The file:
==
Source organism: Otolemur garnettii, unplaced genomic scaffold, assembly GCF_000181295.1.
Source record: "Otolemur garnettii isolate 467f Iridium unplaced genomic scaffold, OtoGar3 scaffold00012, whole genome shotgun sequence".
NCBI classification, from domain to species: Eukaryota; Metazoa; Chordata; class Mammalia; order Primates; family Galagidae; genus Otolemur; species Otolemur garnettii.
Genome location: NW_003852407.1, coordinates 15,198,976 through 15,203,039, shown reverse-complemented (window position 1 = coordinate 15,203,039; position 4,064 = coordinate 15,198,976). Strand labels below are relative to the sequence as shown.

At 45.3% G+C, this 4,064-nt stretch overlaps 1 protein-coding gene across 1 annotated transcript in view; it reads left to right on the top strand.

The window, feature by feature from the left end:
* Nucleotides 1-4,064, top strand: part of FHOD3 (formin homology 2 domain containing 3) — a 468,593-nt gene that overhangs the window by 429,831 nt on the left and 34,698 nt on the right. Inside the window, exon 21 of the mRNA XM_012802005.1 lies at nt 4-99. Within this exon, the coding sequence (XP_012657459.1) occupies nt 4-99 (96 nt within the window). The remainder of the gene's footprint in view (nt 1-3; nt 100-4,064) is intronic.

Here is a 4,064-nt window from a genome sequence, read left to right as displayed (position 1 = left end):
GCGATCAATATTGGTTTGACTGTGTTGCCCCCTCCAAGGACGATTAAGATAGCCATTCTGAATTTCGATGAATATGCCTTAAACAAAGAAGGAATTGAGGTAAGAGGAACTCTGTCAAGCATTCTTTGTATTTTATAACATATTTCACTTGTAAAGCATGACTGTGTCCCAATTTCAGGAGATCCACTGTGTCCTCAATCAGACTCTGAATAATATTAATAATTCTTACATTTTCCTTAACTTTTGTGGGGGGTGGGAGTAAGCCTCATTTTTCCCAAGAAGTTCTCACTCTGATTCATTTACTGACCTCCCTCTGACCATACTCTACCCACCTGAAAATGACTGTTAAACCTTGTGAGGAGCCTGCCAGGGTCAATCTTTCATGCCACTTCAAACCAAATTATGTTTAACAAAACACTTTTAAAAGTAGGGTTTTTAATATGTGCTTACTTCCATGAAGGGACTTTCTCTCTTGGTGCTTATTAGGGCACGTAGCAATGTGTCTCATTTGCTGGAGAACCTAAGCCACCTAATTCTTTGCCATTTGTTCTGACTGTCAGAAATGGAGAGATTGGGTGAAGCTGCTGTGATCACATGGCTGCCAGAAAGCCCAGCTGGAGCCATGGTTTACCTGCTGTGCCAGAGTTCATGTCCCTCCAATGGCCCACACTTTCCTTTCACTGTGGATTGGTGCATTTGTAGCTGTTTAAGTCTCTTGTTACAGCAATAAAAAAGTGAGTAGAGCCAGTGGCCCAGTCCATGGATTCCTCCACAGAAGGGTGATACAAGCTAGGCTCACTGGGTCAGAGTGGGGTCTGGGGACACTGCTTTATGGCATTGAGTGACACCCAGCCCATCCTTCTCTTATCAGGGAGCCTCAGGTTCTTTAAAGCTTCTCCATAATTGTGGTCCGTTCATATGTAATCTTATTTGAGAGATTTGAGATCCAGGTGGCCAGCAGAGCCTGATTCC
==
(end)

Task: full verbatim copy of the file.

Source organism: Otolemur garnettii, unplaced genomic scaffold, assembly GCF_000181295.1.
Source record: "Otolemur garnettii isolate 467f Iridium unplaced genomic scaffold, OtoGar3 scaffold00012, whole genome shotgun sequence".
NCBI classification, from domain to species: Eukaryota; Metazoa; Chordata; class Mammalia; order Primates; family Galagidae; genus Otolemur; species Otolemur garnettii.
Genome location: NW_003852407.1, coordinates 15,198,976 through 15,203,039, shown reverse-complemented (window position 1 = coordinate 15,203,039; position 4,064 = coordinate 15,198,976). Strand labels below are relative to the sequence as shown.

At 45.3% G+C, this 4,064-nt stretch overlaps 1 protein-coding gene across 1 annotated transcript in view; it reads left to right on the top strand.

The window, feature by feature from the left end:
* Nucleotides 1-4,064, top strand: part of FHOD3 (formin homology 2 domain containing 3) — a 468,593-nt gene that overhangs the window by 429,831 nt on the left and 34,698 nt on the right. Inside the window, exon 21 of the mRNA XM_012802005.1 lies at nt 4-99. Within this exon, the coding sequence (XP_012657459.1) occupies nt 4-99 (96 nt within the window). The remainder of the gene's footprint in view (nt 1-3; nt 100-4,064) is intronic.

Here is a 4,064-nt window from a genome sequence, read left to right as displayed (position 1 = left end):
GCGATCAATATTGGTTTGACTGTGTTGCCCCCTCCAAGGACGATTAAGATAGCCATTCTGAATTTCGATGAATATGCCTTAAACAAAGAAGGAATTGAGGTAAGAGGAACTCTGTCAAGCATTCTTTGTATTTTATAACATATTTCACTTGTAAAGCATGACTGTGTCCCAATTTCAGGAGATCCACTGTGTCCTCAATCAGACTCTGAATAATATTAATAATTCTTACATTTTCCTTAACTTTTGTGGGGGGTGGGAGTAAGCCTCATTTTTCCCAAGAAGTTCTCACTCTGATTCATTTACTGACCTCCCTCTGACCATACTCTACCCACCTGAAAATGACTGTTAAACCTTGTGAGGAGCCTGCCAGGGTCAATCTTTCATGCCACTTCAAACCAAATTATGTTTAACAAAACACTTTTAAAAGTAGGGTTTTTAATATGTGCTTACTTCCATGAAGGGACTTTCTCTCTTGGTGCTTATTAGGGCACGTAGCAATGTGTCTCATTTGCTGGAGAACCTAAGCCACCTAATTCTTTGCCATTTGTTCTGACTGTCAGAAATGGAGAGATTGGGTGAAGCTGCTGTGATCACATGGCTGCCAGAAAGCCCAGCTGGAGCCATGGTTTACCTGCTGTGCCAGAGTTCATGTCCCTCCAATGGCCCACACTTTCCTTTCACTGTGGATTGGTGCATTTGTAGCTGTTTAAGTCTCTTGTTACAGCAATAAAAAAGTGAGTAGAGCCAGTGGCCCAGTCCATGGATTCCTCCACAGAAGGGTGATACAAGCTAGGCTCACTGGGTCAGAGTGGGGTCTGGGGACACTGCTTTATGGCATTGAGTGACACCCAGCCCATCCTTCTCTTATCAGGGAGCCTCAGGTTCTTTAAAGCTTCTCCATAATTGTGGTCCGTTCATATGTAATCTTATTTGAGAGATTTGAGATCCAGGTGGCCAGCAGAGCCTGATTCC